Two years ago, we argued Canada pays insufficient attention to the promotion of good health and the collection of data and information on the health of Canadians. The focus has been on health care, the treatment and care of those already in ill health.
Policymakers could argue they did not have the full range of insights needed to implement a more comprehensive set of health policies at the time. However, thanks to a new report from Statistics Canada, there is no longer any excuse.
Unfortunately, the report clings to the custom of equating good health with the absence of disease, especially of chronic conditions, but does report on Canadians’ self-perception of their health status and on the impact of the social determinants of health. It does adopt the correct perspective that health outcomes are not solely the product of health-care services, but predominantly are the function of personal health behaviours (nutrition, exercise, and substance use, for example) and wider socio-economic determinants (such as income, education, and employment).
Almost 60 per cent rated their general health as good or excellent in 2021, relatively stable since 2015. Perceptions of mental health, however, have dropped over the past six years by an alarming 21 percentage points among those 18-to-34 years old, associated with greater prevalence of anxiety and mood disorders.
An income dimension runs through almost every finding. Both general and mental health are perceived to be much poorer among lower-income Canadians. So are multi-morbidity and chronic disease. Other findings are poorer health outcomes and the deficient application of the determinants of good health among Indigenous Canadians.
There are worrying trends. Obesity is high and rising especially among youths. This may relate to a decline in physical activity; only one-third of children aged five to 11 years meet recommended activity levels. Nutrition is also worsening. Smoking and heavy drinking are decreasing but, still, three per cent of Canadians used one of six illegal drugs in 2021, and one per cent used opioid pain relievers problematically.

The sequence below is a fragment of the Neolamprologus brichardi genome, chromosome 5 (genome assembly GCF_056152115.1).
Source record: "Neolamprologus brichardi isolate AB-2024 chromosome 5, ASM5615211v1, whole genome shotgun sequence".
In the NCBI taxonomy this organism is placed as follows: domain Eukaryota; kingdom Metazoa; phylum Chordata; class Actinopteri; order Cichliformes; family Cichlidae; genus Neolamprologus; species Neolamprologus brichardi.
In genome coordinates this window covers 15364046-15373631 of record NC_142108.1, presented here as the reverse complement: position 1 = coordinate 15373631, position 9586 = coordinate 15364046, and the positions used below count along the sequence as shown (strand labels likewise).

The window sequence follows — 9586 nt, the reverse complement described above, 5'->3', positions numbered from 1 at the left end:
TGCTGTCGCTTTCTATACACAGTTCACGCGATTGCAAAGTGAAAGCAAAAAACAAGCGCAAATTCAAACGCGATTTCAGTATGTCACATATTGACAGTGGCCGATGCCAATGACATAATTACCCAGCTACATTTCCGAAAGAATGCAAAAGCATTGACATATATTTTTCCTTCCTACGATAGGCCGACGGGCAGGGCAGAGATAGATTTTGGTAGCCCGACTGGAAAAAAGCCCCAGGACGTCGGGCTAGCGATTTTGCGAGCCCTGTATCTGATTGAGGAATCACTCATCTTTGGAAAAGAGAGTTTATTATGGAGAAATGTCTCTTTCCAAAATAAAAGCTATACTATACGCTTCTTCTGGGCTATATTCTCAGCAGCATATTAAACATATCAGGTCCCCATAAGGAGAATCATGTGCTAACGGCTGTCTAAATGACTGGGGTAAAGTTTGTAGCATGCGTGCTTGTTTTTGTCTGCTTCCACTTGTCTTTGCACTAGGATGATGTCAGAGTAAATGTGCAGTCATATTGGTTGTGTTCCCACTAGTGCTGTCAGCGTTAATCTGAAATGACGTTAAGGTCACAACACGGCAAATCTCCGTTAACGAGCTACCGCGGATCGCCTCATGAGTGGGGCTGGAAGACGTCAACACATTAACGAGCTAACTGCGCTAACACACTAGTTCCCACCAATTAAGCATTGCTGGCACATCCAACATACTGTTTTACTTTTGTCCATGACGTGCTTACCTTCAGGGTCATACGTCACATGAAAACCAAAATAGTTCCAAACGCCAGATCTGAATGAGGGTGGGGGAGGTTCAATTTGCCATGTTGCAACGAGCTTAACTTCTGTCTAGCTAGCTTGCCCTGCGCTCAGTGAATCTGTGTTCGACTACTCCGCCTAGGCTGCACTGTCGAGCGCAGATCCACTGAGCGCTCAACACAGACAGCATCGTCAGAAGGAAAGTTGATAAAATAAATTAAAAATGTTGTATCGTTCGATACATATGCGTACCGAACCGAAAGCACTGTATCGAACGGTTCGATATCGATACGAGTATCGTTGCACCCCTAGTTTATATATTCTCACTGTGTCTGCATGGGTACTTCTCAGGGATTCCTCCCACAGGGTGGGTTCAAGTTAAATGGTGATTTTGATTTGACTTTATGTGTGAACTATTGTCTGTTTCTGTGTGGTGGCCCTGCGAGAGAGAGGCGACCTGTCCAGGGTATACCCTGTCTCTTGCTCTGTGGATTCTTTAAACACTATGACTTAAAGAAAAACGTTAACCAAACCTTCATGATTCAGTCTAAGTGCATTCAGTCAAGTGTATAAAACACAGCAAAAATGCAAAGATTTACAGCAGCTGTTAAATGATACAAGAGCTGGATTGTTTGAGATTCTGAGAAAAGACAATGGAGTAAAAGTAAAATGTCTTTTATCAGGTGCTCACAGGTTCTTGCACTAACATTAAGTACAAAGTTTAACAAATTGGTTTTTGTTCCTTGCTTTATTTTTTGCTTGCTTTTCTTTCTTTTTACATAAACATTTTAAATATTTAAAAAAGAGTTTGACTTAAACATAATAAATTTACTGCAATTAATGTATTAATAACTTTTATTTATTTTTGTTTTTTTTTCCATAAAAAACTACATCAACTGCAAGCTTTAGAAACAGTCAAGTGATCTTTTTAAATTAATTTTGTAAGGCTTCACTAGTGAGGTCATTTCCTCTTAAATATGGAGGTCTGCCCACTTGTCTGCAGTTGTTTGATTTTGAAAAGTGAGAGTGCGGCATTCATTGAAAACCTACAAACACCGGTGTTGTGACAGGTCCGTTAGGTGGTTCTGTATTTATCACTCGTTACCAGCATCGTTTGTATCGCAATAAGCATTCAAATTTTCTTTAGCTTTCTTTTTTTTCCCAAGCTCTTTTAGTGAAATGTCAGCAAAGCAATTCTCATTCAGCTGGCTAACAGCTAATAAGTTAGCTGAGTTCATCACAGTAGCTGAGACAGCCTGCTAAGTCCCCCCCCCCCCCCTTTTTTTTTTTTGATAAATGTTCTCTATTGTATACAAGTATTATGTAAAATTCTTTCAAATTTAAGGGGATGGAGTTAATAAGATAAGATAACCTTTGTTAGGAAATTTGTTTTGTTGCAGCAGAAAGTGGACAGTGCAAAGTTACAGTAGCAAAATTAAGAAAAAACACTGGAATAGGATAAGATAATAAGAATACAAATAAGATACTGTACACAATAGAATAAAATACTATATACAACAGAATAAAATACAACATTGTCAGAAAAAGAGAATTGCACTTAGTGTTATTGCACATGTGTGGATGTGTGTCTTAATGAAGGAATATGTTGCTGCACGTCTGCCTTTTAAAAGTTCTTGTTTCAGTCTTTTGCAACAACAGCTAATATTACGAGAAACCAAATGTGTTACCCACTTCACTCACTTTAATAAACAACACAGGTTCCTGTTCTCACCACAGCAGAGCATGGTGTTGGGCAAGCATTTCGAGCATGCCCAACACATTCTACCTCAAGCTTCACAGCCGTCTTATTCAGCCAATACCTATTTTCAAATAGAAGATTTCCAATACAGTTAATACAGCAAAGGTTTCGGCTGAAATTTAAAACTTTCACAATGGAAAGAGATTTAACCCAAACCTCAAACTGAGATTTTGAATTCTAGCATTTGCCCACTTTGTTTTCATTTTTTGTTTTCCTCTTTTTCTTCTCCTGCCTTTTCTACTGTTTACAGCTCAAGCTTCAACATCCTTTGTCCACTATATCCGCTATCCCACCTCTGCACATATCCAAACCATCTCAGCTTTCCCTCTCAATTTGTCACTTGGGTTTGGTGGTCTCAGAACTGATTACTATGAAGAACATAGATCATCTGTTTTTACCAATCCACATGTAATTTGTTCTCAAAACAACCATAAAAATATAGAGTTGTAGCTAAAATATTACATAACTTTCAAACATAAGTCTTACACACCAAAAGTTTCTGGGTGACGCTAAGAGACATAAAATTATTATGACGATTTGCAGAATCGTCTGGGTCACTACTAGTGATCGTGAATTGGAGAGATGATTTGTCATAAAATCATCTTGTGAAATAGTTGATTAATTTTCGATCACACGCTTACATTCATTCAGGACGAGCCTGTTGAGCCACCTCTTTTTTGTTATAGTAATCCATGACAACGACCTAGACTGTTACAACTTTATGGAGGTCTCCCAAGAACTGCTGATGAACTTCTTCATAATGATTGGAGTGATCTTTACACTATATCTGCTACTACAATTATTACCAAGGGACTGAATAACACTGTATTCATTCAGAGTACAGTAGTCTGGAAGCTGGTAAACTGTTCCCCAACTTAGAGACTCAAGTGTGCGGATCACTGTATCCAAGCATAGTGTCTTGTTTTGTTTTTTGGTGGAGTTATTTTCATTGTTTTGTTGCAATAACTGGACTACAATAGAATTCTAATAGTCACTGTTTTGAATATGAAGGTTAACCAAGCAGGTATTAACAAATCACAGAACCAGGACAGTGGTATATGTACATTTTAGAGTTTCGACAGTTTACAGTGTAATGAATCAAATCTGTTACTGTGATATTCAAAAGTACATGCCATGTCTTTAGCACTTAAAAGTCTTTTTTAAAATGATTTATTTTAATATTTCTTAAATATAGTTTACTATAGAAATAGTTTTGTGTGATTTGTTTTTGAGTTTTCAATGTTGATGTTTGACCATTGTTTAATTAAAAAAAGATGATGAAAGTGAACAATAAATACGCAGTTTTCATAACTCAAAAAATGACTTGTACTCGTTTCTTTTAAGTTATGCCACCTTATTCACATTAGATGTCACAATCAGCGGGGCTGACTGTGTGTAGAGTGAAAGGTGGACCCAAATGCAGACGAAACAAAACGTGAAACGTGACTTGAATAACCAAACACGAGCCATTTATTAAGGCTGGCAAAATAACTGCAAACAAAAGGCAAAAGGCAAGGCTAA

Fourteen per cent, or 4.7 million Canadians, do not have regular access to a caregiver. Of those using home care services, 475,000 (1.6 per cent of Canada’s population) reported unmet needs, weakening the less expensive and more effective alternative to being institutionalized in long-term care.
With the data now available, now is the time for action.
The report’s key findings provide a clear and comprehensive set of priority policy areas for government:
- Deepen the resolve to address the decline in mental health, especially of the young;
- Making health promotion a cross-cutting inter-ministerial goal to reduce inequalities across income, education, housing and other determinants of health;
- Pay greater attention to nutrition and other ‘lifestyle’ factors, especially for younger cohorts;
- Improve access to primary care, especially in rural and remote areas; and
- Provide seniors with greater access to home and community care.
Hopefully this report will be updated regularly and improved. For example, Statistics Canada should not so automatically link the presence of chronic conditions with ill health. The gradation as to whether one’s health is excellent, good, fair, or poor could be given greater practical meaning. The cross-cutting consequences of some health determinants such as income should be brought together and made clearer.
Nonetheless, this report is a huge step forward for policymaking. It compiles a set of related data that were previously unco-ordinated. It is also extremely well-timed. The Canadian health-care system has been deteriorating over many years to the point of crisis. Holistic, proactive health policy actions are urgently required. This past July, following a meeting of the Council of the Federation, provincial premiers committed to hold a “dedicated health summit aimed at advancing innovative work.” This report shows where the premiers should focus their attention.
Overall, the data gives governments the evidence they require both to act independently and to initiate developments collectively. However, they must act now.
Don Drummond is Stauffer-Dunning Fellow at Queen’s University and a fellow-in-residence at C.D. Howe Institute. Duncan Sinclair is emeritus professor of physiology at Queen’s University. He was inducted into the Canadian Medical Hall of Fame in 2015. David Jones is a policy analyst and economist at the Munk School of Global Affairs, University of Toronto, and TELUS research fellow.
Published in The Hill Times